The Ranger spent much time in his youth, as do most if not all young rangers, erecting fences, usually the wire sort to contain livestock. When he was not doing that, there was always the pleasure of taking them down again: and anyone who has tried to tidy up an old barbed-wire fence will know just what a dismal job that is.
So he was intrigued and slightly concerned to hear of the latest development from the Commonwealth Scientific and Industrial Research Organisation (CSIRO) in Australia (via Science Blog):
The project is focussed on developing an animal-friendly virtual fencing system for cattle that enables the animals to be confined without using fixed fences. At this stage in the development of what is designed to be a commercial product, the research team has developed a prototype system and successfully demonstrated its use on a herd of cattle. CSIRO’s Dr Andrew Fisher said the system works in a similar way to a conventional electric fence for livestock, except that the fence is invisible. It is a major improvement on existing virtual fencing approaches. “The boundaries are drawn entirely by GPS and exist only as a line on a computer,” Dr Fisher said “There are no wires or fixed transmitters used at all. Importantly, what we’re developing, achieves the same result as a conventional fence but without the need for posts and wire.” The system employs electronic collars which emit a sound to warn the cattle when they are approaching a virtual boundary line.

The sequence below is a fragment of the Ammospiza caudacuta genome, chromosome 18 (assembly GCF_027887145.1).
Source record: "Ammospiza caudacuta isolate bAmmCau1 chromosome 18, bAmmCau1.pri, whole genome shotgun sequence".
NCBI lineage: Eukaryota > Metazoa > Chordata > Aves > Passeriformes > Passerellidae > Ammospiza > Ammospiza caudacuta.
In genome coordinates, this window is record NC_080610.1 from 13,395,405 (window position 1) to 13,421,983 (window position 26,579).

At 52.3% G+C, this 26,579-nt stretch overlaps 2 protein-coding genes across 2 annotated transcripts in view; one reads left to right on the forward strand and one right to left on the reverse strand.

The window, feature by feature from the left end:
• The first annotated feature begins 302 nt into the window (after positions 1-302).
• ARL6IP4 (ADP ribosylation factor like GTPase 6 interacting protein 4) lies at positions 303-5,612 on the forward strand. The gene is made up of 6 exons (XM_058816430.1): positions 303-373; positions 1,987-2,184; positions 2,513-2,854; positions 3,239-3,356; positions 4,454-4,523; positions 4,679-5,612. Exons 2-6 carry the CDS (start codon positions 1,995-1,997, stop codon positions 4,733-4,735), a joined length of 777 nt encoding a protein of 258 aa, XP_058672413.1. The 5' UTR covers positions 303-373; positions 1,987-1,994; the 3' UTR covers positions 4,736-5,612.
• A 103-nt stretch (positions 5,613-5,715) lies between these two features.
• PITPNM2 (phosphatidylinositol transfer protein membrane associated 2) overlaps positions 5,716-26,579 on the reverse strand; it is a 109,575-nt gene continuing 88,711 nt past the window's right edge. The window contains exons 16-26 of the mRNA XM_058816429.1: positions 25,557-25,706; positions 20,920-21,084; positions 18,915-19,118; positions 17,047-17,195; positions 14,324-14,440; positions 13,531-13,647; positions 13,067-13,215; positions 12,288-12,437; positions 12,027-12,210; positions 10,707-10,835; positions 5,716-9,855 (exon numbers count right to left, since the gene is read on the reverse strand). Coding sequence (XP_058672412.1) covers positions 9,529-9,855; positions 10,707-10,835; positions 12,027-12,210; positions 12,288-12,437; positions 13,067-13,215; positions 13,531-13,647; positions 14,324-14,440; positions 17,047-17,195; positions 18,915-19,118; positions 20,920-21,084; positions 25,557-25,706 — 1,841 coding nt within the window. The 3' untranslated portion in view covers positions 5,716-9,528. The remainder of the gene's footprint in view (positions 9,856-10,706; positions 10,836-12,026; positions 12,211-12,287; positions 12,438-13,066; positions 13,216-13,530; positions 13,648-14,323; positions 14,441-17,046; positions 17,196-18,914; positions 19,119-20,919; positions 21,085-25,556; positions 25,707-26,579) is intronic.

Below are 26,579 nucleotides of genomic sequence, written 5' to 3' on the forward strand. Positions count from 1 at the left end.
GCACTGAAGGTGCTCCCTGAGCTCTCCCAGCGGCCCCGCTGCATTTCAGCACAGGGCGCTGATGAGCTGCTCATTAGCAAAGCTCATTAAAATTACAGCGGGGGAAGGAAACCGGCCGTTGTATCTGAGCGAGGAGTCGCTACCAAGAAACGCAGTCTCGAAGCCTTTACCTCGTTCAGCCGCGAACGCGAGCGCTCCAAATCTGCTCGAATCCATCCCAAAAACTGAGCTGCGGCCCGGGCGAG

Sounds interesting. It’s not completely innovative – such devices already exist in some form or other – marketed domestically to keep dogs in the garden and that sort of thing. But the use of the GPS collar is the interesting bit – it means that the farmer can redraw his fences without even leaving his home. Very useful in the Outback, no doubt, but also maybe with some interesting applications closer to home. A big problem for fencing animals when people are around is that the people tend to interfere with the fencing, leave gates open, and so on, and thus the animals escape. Possibly an invisible fence would prevent this. However, on the other hand, maybe even the best-behaved cattle might be persuaded to run through an invisible fence when pursued by a dog – so perhaps this scheme will never entirely replace the old-style fence. The Ranger’s own experience of GPS also suggests that there are often ‘dead spots’, especially under trees and next to big cliffs and so on. And you’d better believe that if there’s a gap, the cattle will find it – sheep even more so. So probably rangers everywhere can look forward to many more years of leaning on the shuv-holers yet.